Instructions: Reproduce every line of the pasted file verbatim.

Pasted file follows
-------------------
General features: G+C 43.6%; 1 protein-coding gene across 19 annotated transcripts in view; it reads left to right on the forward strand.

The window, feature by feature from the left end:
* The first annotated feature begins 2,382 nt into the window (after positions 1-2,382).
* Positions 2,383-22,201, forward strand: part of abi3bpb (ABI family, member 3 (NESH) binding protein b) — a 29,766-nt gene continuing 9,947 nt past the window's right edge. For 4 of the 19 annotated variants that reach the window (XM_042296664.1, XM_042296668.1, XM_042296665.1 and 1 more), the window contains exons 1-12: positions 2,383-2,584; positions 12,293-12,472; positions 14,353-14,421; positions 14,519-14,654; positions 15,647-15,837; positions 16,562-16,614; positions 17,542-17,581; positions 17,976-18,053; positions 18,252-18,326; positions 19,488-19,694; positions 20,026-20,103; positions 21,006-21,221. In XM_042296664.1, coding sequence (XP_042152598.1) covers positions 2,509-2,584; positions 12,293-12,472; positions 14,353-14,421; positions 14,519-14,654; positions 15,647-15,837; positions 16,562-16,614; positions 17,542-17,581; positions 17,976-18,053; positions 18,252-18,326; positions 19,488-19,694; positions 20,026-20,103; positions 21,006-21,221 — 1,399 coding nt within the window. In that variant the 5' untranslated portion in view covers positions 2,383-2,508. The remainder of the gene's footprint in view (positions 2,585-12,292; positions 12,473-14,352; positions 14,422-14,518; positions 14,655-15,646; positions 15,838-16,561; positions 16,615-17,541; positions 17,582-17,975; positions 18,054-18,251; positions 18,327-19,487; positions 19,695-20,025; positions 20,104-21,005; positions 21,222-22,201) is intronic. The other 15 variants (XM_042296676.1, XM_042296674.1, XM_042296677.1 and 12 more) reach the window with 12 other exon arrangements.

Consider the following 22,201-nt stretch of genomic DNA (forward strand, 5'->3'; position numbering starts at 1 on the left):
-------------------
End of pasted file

General features: G+C 43.6%; 1 protein-coding gene across 19 annotated transcripts in view; it reads left to right on the forward strand.

The window, feature by feature from the left end:
* The first annotated feature begins 2,382 nt into the window (after positions 1-2,382).
* Positions 2,383-22,201, forward strand: part of abi3bpb (ABI family, member 3 (NESH) binding protein b) — a 29,766-nt gene continuing 9,947 nt past the window's right edge. For 4 of the 19 annotated variants that reach the window (XM_042296664.1, XM_042296668.1, XM_042296665.1 and 1 more), the window contains exons 1-12: positions 2,383-2,584; positions 12,293-12,472; positions 14,353-14,421; positions 14,519-14,654; positions 15,647-15,837; positions 16,562-16,614; positions 17,542-17,581; positions 17,976-18,053; positions 18,252-18,326; positions 19,488-19,694; positions 20,026-20,103; positions 21,006-21,221. In XM_042296664.1, coding sequence (XP_042152598.1) covers positions 2,509-2,584; positions 12,293-12,472; positions 14,353-14,421; positions 14,519-14,654; positions 15,647-15,837; positions 16,562-16,614; positions 17,542-17,581; positions 17,976-18,053; positions 18,252-18,326; positions 19,488-19,694; positions 20,026-20,103; positions 21,006-21,221 — 1,399 coding nt within the window. In that variant the 5' untranslated portion in view covers positions 2,383-2,508. The remainder of the gene's footprint in view (positions 2,585-12,292; positions 12,473-14,352; positions 14,422-14,518; positions 14,655-15,646; positions 15,838-16,561; positions 16,615-17,541; positions 17,582-17,975; positions 18,054-18,251; positions 18,327-19,487; positions 19,695-20,025; positions 20,104-21,005; positions 21,222-22,201) is intronic. The other 15 variants (XM_042296676.1, XM_042296674.1, XM_042296677.1 and 12 more) reach the window with 12 other exon arrangements.

Consider the following 22,201-nt stretch of genomic DNA (forward strand, 5'->3'; position numbering starts at 1 on the left):